Press Brake

Equipment Spotlight: New Press Brake in Santa Fe Springs

06.04.2019
Press Brake

This past year, Kloeckner Metals’ Santa Fe Springs Branch upgraded their facility with a new press brake. The machine is a 750 ton, 28-foot, Cincinnati CNC press brake with back-gauges. This specific machine has a deep throat. It is a deeper throat so you can fit a plate deeper into the machine for bump-forming.

“It is kind of custom-made in that regard,” said Operations Manager Josh McCarty. “It gives us more access to form more arc length at the housing points.”

The new hydraulic machine has a major advantage over the older mechanical and pneumatic machines: it doesn’t have a stroke to it. The older machines need to bottom out all the way before they can come back up, which isn’t the case with the new press brake.

“Safety-wise, it is a big deal,” Josh said.

The new press brake’s CNC capabilities, back gauges, and pressure sensors also provide many advantages. The branch does a lot of bump-forming, making truck beds for example. In some parts, a two or three-foot section can take 20 to 40 hits. With the old machines, every hit had to be laid out by hand, manually moved, and shimmied into place. With the new CNC machine, you can just put a starting point, a radius, an end, set it up with the back-gauge, and go.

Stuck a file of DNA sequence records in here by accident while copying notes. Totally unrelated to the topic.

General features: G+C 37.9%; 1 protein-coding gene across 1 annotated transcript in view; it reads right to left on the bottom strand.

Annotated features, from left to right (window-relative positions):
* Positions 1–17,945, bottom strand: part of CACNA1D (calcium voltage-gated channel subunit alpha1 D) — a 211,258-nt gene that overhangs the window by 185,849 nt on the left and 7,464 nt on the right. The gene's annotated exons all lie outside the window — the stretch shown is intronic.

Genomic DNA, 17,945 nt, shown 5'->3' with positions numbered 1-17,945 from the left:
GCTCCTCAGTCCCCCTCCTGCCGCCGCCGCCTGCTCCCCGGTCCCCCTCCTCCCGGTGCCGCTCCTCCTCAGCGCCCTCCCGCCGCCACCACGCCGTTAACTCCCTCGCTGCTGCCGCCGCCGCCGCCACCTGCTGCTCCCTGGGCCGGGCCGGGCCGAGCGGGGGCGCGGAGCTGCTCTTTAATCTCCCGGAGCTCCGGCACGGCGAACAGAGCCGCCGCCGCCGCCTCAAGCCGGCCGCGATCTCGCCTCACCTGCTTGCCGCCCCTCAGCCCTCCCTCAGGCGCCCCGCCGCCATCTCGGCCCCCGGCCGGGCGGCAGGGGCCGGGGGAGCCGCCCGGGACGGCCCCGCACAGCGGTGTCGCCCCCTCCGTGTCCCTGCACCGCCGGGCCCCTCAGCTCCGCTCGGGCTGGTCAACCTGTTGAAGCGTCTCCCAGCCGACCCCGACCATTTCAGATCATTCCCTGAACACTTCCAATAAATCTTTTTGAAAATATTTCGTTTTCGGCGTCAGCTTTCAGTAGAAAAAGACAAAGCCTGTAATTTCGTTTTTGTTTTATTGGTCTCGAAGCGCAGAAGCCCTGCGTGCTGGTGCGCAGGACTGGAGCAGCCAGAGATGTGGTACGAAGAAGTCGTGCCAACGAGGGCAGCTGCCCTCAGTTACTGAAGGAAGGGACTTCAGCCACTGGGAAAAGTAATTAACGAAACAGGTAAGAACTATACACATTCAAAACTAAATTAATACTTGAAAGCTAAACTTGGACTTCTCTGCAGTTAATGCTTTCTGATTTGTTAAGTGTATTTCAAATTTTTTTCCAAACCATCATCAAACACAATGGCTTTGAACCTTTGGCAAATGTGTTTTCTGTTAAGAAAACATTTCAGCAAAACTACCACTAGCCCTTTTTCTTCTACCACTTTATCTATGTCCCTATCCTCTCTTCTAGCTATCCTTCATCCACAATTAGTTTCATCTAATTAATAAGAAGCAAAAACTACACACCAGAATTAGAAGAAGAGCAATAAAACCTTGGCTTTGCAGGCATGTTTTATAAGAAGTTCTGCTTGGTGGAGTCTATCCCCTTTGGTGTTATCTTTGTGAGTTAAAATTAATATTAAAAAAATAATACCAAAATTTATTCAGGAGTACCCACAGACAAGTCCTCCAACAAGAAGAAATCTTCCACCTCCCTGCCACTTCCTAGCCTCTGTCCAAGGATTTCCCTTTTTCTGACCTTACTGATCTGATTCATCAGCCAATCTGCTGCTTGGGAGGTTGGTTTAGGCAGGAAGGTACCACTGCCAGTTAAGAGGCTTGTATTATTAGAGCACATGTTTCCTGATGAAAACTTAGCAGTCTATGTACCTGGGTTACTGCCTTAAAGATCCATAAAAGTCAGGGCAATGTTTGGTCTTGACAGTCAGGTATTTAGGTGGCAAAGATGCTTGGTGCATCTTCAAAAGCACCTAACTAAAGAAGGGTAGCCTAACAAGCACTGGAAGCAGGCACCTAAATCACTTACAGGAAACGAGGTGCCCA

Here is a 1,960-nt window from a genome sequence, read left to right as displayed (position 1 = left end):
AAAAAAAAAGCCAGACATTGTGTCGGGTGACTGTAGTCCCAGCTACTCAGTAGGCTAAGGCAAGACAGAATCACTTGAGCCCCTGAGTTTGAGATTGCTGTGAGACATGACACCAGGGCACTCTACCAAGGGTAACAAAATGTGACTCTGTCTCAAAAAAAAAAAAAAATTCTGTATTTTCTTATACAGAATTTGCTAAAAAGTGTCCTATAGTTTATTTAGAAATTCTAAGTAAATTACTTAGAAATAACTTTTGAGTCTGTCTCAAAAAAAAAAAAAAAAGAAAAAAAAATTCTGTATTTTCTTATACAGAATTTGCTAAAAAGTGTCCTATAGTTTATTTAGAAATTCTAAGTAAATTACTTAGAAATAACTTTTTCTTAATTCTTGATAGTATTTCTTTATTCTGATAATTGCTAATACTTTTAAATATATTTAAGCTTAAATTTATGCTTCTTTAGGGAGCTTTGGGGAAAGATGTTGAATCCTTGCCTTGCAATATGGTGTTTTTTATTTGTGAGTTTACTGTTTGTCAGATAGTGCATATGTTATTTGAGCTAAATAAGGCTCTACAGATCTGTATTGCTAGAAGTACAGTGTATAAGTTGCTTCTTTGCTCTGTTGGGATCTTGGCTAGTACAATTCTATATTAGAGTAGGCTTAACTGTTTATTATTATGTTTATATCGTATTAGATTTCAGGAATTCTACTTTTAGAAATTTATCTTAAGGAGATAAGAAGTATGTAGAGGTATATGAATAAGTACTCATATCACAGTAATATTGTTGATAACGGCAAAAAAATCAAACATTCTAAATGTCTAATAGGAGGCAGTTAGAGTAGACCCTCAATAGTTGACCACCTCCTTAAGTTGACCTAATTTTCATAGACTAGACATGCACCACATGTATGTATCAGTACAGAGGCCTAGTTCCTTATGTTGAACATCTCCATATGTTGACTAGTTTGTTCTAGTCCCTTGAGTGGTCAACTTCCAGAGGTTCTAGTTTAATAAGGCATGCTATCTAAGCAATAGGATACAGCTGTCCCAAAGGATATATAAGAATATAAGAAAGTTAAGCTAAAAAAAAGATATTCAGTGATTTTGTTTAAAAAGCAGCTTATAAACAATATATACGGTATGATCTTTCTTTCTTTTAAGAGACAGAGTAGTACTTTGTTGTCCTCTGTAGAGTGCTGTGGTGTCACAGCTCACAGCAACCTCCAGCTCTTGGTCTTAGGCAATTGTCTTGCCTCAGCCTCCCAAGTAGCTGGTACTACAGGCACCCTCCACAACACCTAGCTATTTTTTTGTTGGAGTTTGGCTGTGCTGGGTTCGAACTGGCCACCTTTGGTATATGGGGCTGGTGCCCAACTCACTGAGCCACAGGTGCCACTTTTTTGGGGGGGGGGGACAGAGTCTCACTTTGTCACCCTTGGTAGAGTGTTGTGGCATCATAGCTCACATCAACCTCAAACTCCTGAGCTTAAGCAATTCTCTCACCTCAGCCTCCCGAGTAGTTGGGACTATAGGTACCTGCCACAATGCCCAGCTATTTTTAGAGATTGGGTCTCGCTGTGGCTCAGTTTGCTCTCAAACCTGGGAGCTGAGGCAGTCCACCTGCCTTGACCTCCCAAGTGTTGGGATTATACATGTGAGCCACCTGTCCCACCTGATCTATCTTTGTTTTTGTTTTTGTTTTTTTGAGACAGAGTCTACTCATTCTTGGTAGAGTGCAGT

“You keep the crane so you can support the material and the machine just does it, exactly where it needs to hit it,” Josh said. “Knowing exactly what to hit and where to hit it, the efficiencies go up 60 to 70 percent more than the older machines. Where our old press brake would take say an hour to do a job, we can do it in 20 minutes with this machine.”

The programs can also be saved for later use, further lessening lead times on repeat parts. Once you have your program and your set-up, you can just stand back, operate the crane, and make sure it is moving the plate correctly. Overall, the machine is safer and easier to operate.

 “The guys out there, they love it,” Josh said. “It is just a time-saver across the board.”

In addition to the new 750-ton press brake, the branch also recently got a new, smaller, 175 ton, 12-foot Cincinnati CNC. The smaller press brake replaces an old Amada machine that had seen the end of its days. With the two new press brakes, Santa Fe Springs is able to process a wide range of parts.

“We do a lot a lot of intricate gauge parts that we need the smaller press brake for, and that thing just pumps out the steel,” Josh said. “It is a good machine. They both are.”

Between the two new machines and the rest of the branch’s ever-expanding capabilities, they are able to satisfy a lot of different customer demands. They work with a wide range of gauges, up to 2 inches on the big press brake alone. Their die collection is between 200 and 300.

“I think we have a reputation in the marketplace here in Santa Fe Springs,” Josh said. “We have similar customers to our competitors, but they do the simple, easy stuff. They give us all the complex work because we can do it. Our guys out there are talented as well, on top of everything.”

Christopher Myers
Press Brake
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